County: Union County
The City of Elizabeth’s historic resources span the centuries with colonial homes of early citizens, opulent Victorian homes of late-19th Century elite, and Italianate row houses of factory workers. It boasts many historic churches, Greek Revival civic buildings (including a Carnegie Library), Art Deco theaters and commercial buildings, as well as red brick and steel industrial complexes. The City of Elizabeth’s history is touted in tourism marketing, and has been recognized time and again through State and National Register designations.
Unfortunately, the historic fabric is slowly being compromised through unsympathetic renovations, neglect, and demolition. Just in the past year, two prominent buildings were demolished. The YWCA building was replaced with a modern structure, while no plans have even been filed for the reuse of the property right next to City Hall where the Third Presbyterian Church stood in a state of disrepair until recently. Demolition is not the only problem. Lack of protection has also resulted in the loss of architectural features. In the early 2000s, for example, St. John’s Episcopal Church’s Tiffany stained glass windows were removed and sold. Many of the building façades in the downtown have been destroyed or covered by modern awnings, signs, and other uncomplimentary façade materials.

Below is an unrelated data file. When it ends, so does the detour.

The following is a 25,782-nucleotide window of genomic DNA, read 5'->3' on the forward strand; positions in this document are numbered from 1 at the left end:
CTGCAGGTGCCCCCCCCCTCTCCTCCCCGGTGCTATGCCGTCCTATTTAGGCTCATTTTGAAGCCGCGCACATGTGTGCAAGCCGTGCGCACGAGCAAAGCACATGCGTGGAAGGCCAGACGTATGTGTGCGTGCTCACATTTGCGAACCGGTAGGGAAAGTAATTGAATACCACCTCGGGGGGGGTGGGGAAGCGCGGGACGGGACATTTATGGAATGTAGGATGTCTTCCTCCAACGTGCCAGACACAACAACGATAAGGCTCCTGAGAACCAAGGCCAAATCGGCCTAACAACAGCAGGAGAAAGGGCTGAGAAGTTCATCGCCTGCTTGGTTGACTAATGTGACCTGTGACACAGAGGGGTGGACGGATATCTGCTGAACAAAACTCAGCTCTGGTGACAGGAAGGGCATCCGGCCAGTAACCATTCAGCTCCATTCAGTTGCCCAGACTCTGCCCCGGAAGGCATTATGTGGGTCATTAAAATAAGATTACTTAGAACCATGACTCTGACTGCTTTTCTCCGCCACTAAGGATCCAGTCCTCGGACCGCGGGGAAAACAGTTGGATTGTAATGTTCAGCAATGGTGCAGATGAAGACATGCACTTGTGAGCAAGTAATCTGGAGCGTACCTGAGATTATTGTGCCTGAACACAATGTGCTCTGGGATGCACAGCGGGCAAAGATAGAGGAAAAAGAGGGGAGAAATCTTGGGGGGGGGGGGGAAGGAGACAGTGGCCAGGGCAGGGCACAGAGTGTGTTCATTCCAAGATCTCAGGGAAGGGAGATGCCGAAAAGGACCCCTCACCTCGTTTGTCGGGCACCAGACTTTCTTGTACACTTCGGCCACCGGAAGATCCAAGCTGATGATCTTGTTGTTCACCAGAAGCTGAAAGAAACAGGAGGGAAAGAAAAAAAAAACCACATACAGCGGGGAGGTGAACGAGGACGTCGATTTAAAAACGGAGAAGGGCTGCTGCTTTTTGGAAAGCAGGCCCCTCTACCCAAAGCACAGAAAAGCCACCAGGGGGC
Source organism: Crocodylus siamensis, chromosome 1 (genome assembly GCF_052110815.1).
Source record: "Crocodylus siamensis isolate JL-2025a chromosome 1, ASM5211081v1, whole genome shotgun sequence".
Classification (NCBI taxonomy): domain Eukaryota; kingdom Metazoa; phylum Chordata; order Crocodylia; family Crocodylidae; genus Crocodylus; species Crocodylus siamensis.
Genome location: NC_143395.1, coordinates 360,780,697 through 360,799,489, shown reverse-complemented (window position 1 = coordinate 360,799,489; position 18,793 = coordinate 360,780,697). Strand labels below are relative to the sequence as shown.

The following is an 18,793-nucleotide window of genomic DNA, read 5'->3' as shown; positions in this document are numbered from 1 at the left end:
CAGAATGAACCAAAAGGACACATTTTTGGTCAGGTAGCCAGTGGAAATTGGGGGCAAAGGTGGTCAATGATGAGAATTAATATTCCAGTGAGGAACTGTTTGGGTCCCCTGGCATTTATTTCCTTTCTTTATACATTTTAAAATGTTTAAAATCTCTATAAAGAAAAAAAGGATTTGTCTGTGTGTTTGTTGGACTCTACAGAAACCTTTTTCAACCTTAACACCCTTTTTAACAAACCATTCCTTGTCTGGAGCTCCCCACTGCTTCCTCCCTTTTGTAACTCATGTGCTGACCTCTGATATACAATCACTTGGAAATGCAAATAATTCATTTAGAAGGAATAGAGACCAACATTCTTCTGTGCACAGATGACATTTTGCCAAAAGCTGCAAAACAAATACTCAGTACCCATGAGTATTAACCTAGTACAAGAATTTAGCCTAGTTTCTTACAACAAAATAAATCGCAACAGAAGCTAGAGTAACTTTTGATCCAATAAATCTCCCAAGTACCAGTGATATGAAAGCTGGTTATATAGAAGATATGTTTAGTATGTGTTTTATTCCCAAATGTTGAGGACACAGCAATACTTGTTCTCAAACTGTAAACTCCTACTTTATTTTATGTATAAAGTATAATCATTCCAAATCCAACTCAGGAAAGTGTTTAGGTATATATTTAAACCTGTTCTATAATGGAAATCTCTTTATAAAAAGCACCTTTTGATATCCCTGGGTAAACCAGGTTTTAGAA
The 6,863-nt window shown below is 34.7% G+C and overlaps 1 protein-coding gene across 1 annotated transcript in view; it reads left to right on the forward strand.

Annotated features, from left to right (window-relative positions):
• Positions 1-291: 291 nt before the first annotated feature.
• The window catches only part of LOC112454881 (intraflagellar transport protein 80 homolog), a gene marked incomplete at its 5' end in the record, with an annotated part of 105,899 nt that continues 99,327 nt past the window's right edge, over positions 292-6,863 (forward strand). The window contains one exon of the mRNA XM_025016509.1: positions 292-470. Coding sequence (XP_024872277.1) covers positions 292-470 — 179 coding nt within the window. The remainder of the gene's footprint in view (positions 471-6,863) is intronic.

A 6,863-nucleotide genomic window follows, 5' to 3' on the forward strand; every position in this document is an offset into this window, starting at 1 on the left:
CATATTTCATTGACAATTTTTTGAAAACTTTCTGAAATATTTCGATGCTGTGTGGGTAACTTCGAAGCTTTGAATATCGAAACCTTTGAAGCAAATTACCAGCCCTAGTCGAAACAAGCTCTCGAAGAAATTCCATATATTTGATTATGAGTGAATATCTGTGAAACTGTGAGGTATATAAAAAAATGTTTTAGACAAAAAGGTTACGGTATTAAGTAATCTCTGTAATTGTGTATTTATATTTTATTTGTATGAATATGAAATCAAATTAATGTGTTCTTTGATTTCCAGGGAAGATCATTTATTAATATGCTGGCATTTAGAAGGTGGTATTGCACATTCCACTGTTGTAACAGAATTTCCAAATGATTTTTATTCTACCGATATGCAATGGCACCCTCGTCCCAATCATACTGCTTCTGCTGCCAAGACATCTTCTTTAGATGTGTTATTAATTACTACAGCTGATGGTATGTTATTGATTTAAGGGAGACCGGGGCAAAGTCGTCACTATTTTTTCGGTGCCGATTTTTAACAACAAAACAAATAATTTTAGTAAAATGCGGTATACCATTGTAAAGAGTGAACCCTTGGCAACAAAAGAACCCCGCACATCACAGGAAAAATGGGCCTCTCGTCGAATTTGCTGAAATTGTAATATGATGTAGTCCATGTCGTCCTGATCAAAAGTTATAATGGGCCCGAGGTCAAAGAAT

The City can control the loss of its historic resources through adoption of a Historic Preservation Master Plan Element and preservation ordinance, and establishment of a Historic Commission. Acknowledging the financial hardship that maintaining structures to a historic structure could present to property owners, the City could incentivize restoration and adaptive reuse through tax abatements, PILOTs, and other tax incentives. Local incentives could be further leveraged by the State and Federal Historic Tax Credit programs for larger-scale projects. Progressive policies relative to historic preservation have been proven to advance economic development efforts. In furtherance of its own revitalization goals, the City should be proactive in protecting its historic resources before too much of the community fabric is lost.
Chair, Elizabeth Arts Council (EAC) Historic Preservation Committee